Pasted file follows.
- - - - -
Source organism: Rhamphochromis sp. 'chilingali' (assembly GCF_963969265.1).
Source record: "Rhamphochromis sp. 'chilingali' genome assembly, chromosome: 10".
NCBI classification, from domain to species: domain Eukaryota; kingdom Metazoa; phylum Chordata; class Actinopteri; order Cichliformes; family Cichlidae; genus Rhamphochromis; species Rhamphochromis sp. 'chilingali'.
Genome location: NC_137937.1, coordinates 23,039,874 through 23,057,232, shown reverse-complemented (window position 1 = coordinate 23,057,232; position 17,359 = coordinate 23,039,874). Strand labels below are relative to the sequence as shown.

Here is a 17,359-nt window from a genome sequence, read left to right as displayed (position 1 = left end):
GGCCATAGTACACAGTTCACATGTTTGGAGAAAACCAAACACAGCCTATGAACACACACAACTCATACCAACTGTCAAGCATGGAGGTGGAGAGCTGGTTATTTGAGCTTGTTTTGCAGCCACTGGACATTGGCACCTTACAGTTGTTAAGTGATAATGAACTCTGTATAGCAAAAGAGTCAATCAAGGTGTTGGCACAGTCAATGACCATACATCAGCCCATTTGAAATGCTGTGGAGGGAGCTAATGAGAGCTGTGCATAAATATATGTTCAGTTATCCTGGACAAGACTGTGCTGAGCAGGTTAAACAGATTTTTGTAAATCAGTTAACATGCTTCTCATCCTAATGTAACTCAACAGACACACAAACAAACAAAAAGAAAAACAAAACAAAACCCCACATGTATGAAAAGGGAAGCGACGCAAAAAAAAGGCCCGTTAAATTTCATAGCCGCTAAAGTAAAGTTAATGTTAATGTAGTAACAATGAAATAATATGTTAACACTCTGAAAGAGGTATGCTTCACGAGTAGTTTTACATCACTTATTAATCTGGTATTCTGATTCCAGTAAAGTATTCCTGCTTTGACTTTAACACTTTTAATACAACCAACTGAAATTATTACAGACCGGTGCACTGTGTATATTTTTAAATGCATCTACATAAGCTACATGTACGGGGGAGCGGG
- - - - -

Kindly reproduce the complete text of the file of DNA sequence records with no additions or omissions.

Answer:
Source organism: Rhamphochromis sp. 'chilingali' (assembly GCF_963969265.1).
Source record: "Rhamphochromis sp. 'chilingali' genome assembly, chromosome: 10".
NCBI classification, from domain to species: domain Eukaryota; kingdom Metazoa; phylum Chordata; class Actinopteri; order Cichliformes; family Cichlidae; genus Rhamphochromis; species Rhamphochromis sp. 'chilingali'.
Genome location: NC_137937.1, coordinates 23,039,874 through 23,057,232, shown reverse-complemented (window position 1 = coordinate 23,057,232; position 17,359 = coordinate 23,039,874). Strand labels below are relative to the sequence as shown.

Here is a 17,359-nt window from a genome sequence, read left to right as displayed (position 1 = left end):
GGCCATAGTACACAGTTCACATGTTTGGAGAAAACCAAACACAGCCTATGAACACACACAACTCATACCAACTGTCAAGCATGGAGGTGGAGAGCTGGTTATTTGAGCTTGTTTTGCAGCCACTGGACATTGGCACCTTACAGTTGTTAAGTGATAATGAACTCTGTATAGCAAAAGAGTCAATCAAGGTGTTGGCACAGTCAATGACCATACATCAGCCCATTTGAAATGCTGTGGAGGGAGCTAATGAGAGCTGTGCATAAATATATGTTCAGTTATCCTGGACAAGACTGTGCTGAGCAGGTTAAACAGATTTTTGTAAATCAGTTAACATGCTTCTCATCCTAATGTAACTCAACAGACACACAAACAAACAAAAAGAAAAACAAAACAAAACCCCACATGTATGAAAAGGGAAGCGACGCAAAAAAAAGGCCCGTTAAATTTCATAGCCGCTAAAGTAAAGTTAATGTTAATGTAGTAACAATGAAATAATATGTTAACACTCTGAAAGAGGTATGCTTCACGAGTAGTTTTACATCACTTATTAATCTGGTATTCTGATTCCAGTAAAGTATTCCTGCTTTGACTTTAACACTTTTAATACAACCAACTGAAATTATTACAGACCGGTGCACTGTGTATATTTTTAAATGCATCTACATAAGCTACATGTACGGGGGAGCGGG